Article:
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IRS and Covid-19 Update


The onset of the COVID-19 pandemic in early 2020 saw an influx of major changes across personal and professional landscapes—including Internal Revenue Service operations and enforcement. The IRS scaled back a number of its operations to offer taxpayers what relief it could as it navigated the uncertainty of the early days of the pandemic. Now, as the IRS attempts to resume its activities, it faces challenges with a massive backlog of returns and correspondence and issues with limited funding.

IRS enforcement was temporarily shut down between March and July 2020 as the agency transitioned to a fully virtual work environment. Simultaneously, it announced the “People First Initiative,” a program aimed at offering relief to struggling taxpayers. The initiative modified several key IRS activities: new audits were delayed, liens and levies were suspended, private collection actions were delayed, installment agreements were restructured and/or suspended, and offers in compromise negotiations were extended and/or suspended. As the pandemic progressed, the People First Initiative was gradually modified to reflect contemporary needs—the program is still in action today, although on a smaller scale. The IRS also distributed Economic Impact Payments three separate times over the past two years, totaling over $830 billion in payments to taxpayers, not including individual tax refunds.

As of March 2022, the IRS is making aggressive moves to bring enforcement actions back up to speed and to deal with its unprecedented backlog of unprocessed inventory items. However, it faces challenges due to the stagnant size of its workforce and chronic budget cuts.

The IRS workforce has not grown in size since the 1970s, despite significant increases in the American population and the difficulty of handling this growth. To combat this, the IRS has announced that it is implementing hiring initiatives to bring on 10,000 new employees by next year. It is also making internal changes to employee structure, moving hundreds of employees to teams dedicated singularly to processing returns and correspondence, as well as offering more employees overtime pay to work night shifts.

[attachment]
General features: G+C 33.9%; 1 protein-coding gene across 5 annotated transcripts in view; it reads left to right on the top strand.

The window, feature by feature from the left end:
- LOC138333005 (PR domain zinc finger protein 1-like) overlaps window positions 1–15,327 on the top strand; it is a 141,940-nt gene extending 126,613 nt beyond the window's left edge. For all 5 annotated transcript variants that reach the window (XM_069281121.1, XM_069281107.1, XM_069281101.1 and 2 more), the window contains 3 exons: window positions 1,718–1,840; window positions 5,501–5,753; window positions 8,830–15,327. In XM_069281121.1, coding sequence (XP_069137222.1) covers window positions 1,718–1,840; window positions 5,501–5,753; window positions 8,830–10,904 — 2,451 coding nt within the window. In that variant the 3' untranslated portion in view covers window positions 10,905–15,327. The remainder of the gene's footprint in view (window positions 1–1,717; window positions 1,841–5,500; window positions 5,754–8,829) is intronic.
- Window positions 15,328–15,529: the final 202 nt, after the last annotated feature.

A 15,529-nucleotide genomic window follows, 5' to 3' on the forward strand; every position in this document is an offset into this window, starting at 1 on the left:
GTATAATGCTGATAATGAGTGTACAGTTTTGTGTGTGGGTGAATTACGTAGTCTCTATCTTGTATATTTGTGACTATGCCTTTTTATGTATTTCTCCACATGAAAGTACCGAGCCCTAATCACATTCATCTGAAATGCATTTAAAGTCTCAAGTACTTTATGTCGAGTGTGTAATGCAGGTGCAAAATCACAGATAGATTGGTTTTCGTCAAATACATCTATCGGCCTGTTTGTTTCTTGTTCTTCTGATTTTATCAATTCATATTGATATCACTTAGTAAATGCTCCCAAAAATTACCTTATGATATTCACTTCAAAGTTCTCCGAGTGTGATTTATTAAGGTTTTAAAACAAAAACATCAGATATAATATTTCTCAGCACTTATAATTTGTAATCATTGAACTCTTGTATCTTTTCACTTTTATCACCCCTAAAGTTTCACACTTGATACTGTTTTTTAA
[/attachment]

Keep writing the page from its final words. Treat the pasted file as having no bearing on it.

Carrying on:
Ensuring growth in the IRS workforce numbers is key for the agency to handle its backlog. Typically, the IRS has less than one million items to process during a filing season; this year, it had 15 times as many pieces of inventory to go through. The IRS has announced its commitment to reaching normal inventory levels by next year. To achieve this goal, the agency has dramatically increased outreach to, and communication with, taxpayers in an effort to ensure that they file their returns as accurately as possible. This will save potentially millions of returns from having to go through manual return processing to correct small errors. The IRS is also developing and implementing automation technology to correct faulty returns and offer assistance to taxpayers reaching out with questions or concerns.

Perhaps the greatest challenge facing the IRS in accomplishing its goal is the series of budget cuts it has faced over the past decade. The pandemic and its accompanying challenges placed an even greater strain on the agency’s already thin financial structure, resulting in the overwhelming backlog the IRS is now attempting to face. The agency is finally set to receive a dramatic increase in funding this current year, particularly for taxpayer services and upgrading its business systems. This budget increase will also facilitate the agency’s planned workforce expansion. With these measures in place, the IRS is set to take the brutal filing season it needs to conquer before its enforcement activities can fully return to normal.

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